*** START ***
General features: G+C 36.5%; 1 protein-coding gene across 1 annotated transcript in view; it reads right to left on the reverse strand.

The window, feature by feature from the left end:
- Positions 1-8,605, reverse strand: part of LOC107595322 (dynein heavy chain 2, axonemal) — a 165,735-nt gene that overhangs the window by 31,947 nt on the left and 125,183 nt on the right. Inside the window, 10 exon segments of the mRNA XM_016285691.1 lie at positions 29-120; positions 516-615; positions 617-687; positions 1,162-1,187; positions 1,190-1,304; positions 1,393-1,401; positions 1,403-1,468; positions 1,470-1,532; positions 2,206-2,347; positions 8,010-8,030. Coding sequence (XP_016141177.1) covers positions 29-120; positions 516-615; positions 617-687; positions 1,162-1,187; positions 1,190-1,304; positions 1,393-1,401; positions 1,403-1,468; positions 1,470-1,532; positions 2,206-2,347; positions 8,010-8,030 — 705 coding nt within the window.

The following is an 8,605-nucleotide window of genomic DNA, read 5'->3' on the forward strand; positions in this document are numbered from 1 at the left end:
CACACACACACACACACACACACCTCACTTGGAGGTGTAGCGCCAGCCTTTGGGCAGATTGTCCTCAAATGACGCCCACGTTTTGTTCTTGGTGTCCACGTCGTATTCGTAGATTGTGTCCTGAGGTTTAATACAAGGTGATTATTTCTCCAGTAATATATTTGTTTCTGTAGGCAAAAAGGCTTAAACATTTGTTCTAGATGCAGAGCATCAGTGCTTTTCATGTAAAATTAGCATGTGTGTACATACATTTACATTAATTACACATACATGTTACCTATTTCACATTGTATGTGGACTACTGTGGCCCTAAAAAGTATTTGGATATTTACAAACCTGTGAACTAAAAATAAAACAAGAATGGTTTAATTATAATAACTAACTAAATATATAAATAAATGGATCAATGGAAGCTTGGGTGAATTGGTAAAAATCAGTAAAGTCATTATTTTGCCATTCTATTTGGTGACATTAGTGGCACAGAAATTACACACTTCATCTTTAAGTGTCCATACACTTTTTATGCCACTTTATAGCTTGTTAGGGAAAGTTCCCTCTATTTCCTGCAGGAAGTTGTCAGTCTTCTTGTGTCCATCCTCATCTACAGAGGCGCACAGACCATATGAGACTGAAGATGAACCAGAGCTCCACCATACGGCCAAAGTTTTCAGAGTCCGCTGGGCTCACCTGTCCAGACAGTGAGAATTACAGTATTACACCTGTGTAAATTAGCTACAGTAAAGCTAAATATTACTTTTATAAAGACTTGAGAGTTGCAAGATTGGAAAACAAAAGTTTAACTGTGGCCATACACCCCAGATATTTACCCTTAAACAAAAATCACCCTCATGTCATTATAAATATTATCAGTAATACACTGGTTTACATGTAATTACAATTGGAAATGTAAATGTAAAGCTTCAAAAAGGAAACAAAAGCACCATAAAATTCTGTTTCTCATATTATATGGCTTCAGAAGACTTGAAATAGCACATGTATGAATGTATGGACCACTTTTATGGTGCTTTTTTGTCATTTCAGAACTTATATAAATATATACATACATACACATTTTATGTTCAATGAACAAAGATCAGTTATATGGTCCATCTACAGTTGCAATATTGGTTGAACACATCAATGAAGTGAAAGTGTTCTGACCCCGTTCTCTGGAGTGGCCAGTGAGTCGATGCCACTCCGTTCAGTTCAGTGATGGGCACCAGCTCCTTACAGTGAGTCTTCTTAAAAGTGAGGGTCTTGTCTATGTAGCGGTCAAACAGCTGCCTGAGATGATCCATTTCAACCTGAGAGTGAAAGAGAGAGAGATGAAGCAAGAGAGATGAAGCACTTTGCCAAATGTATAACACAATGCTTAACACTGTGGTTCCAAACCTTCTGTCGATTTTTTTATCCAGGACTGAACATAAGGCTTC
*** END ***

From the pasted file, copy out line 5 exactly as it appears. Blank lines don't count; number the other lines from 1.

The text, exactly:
CACACACACACACACACACACACCTCACTTGGAGGTGTAGCGCCAGCCTTTGGGCAGATTGTCCTCAAATGACGCCCACGTTTTGTTCTTGGTGTCCACGTCGTATTCGTAGATTGTGTCCTGAGGTTTAATACAAGGTGATTATTTCTCCAGTAATATATTTGTTTCTGTAGGCAAAAAGGCTTAAACATTTGTTCTAGATGCAGAGCATCAGTGCTTTTCATGTAAAATTAGCATGTGTGTACATACATTTACATTAATTACACATACATGTTACCTATTTCACATTGTATGTGGACTACTGTGGCCCTAAAAAGTATTTGGATATTTACAAACCTGTGAACTAAAAATAAAACAAGAATGGTTTAATTATAATAACTAACTAAATATATAAATAAATGGATCAATGGAAGCTTGGGTGAATTGGTAAAAATCAGTAAAGTCATTATTTTGCCATTCTATTTGGTGACATTAGTGGCACAGAAATTACACACTTCATCTTTAAGTGTCCATACACTTTTTATGCCACTTTATAGCTTGTTAGGGAAAGTTCCCTCTATTTCCTGCAGGAAGTTGTCAGTCTTCTTGTGTCCATCCTCATCTACAGAGGCGCACAGACCATATGAGACTGAAGATGAACCAGAGCTCCACCATACGGCCAAAGTTTTCAGAGTCCGCTGGGCTCACCTGTCCAGACAGTGAGAATTACAGTATTACACCTGTGTAAATTAGCTACAGTAAAGCTAAATATTACTTTTATAAAGACTTGAGAGTTGCAAGATTGGAAAACAAAAGTTTAACTGTGGCCATACACCCCAGATATTTACCCTTAAACAAAAATCACCCTCATGTCATTATAAATATTATCAGTAATACACTGGTTTACATGTAATTACAATTGGAAATGTAAATGTAAAGCTTCAAAAAGGAAACAAAAGCACCATAAAATTCTGTTTCTCATATTATATGGCTTCAGAAGACTTGAAATAGCACATGTATGAATGTATGGACCACTTTTATGGTGCTTTTTTGTCATTTCAGAACTTATATAAATATATACATACATACACATTTTATGTTCAATGAACAAAGATCAGTTATATGGTCCATCTACAGTTGCAATATTGGTTGAACACATCAATGAAGTGAAAGTGTTCTGACCCCGTTCTCTGGAGTGGCCAGTGAGTCGATGCCACTCCGTTCAGTTCAGTGATGGGCACCAGCTCCTTACAGTGAGTCTTCTTAAAAGTGAGGGTCTTGTCTATGTAGCGGTCAAACAGCTGCCTGAGATGATCCATTTCAACCTGAGAGTGAAAGAGAGAGAGATGAAGCAAGAGAGATGAAGCACTTTGCCAAATGTATAACACAATGCTTAACACTGTGGTTCCAAACCTTCTGTCGATTTTTTTATCCAGGACTGAACATAAGGCTTC